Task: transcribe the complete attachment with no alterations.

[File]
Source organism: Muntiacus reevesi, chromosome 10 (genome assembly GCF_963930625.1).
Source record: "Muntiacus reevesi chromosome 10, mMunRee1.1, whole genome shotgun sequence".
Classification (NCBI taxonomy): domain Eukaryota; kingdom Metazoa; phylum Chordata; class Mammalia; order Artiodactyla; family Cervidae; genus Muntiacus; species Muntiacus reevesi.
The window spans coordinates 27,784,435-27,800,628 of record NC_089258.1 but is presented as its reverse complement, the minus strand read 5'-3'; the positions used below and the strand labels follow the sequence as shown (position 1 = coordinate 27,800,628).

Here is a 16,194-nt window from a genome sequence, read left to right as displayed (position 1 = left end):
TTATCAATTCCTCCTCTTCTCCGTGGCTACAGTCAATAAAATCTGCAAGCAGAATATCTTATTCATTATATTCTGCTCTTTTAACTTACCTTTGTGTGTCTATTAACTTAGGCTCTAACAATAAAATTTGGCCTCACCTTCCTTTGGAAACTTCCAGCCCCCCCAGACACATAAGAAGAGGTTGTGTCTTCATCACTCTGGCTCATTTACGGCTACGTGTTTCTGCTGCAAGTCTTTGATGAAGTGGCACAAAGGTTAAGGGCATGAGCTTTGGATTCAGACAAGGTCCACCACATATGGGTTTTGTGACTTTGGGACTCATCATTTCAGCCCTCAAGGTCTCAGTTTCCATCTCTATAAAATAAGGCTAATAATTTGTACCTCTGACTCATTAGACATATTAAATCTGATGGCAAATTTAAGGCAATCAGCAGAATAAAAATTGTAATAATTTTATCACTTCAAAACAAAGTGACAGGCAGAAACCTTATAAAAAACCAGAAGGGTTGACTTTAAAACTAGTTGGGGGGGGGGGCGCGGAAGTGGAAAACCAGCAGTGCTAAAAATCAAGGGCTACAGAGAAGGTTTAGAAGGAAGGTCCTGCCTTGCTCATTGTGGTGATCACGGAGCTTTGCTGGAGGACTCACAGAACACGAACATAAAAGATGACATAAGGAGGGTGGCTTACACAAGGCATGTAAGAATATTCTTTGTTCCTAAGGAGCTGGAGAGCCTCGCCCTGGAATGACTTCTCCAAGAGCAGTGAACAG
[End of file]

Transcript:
Source organism: Muntiacus reevesi, chromosome 10 (genome assembly GCF_963930625.1).
Source record: "Muntiacus reevesi chromosome 10, mMunRee1.1, whole genome shotgun sequence".
Classification (NCBI taxonomy): domain Eukaryota; kingdom Metazoa; phylum Chordata; class Mammalia; order Artiodactyla; family Cervidae; genus Muntiacus; species Muntiacus reevesi.
The window spans coordinates 27,784,435-27,800,628 of record NC_089258.1 but is presented as its reverse complement, the minus strand read 5'-3'; the positions used below and the strand labels follow the sequence as shown (position 1 = coordinate 27,800,628).

Here is a 16,194-nt window from a genome sequence, read left to right as displayed (position 1 = left end):
TTATCAATTCCTCCTCTTCTCCGTGGCTACAGTCAATAAAATCTGCAAGCAGAATATCTTATTCATTATATTCTGCTCTTTTAACTTACCTTTGTGTGTCTATTAACTTAGGCTCTAACAATAAAATTTGGCCTCACCTTCCTTTGGAAACTTCCAGCCCCCCCAGACACATAAGAAGAGGTTGTGTCTTCATCACTCTGGCTCATTTACGGCTACGTGTTTCTGCTGCAAGTCTTTGATGAAGTGGCACAAAGGTTAAGGGCATGAGCTTTGGATTCAGACAAGGTCCACCACATATGGGTTTTGTGACTTTGGGACTCATCATTTCAGCCCTCAAGGTCTCAGTTTCCATCTCTATAAAATAAGGCTAATAATTTGTACCTCTGACTCATTAGACATATTAAATCTGATGGCAAATTTAAGGCAATCAGCAGAATAAAAATTGTAATAATTTTATCACTTCAAAACAAAGTGACAGGCAGAAACCTTATAAAAAACCAGAAGGGTTGACTTTAAAACTAGTTGGGGGGGGGGGCGCGGAAGTGGAAAACCAGCAGTGCTAAAAATCAAGGGCTACAGAGAAGGTTTAGAAGGAAGGTCCTGCCTTGCTCATTGTGGTGATCACGGAGCTTTGCTGGAGGACTCACAGAACACGAACATAAAAGATGACATAAGGAGGGTGGCTTACACAAGGCATGTAAGAATATTCTTTGTTCCTAAGGAGCTGGAGAGCCTCGCCCTGGAATGACTTCTCCAAGAGCAGTGAACAG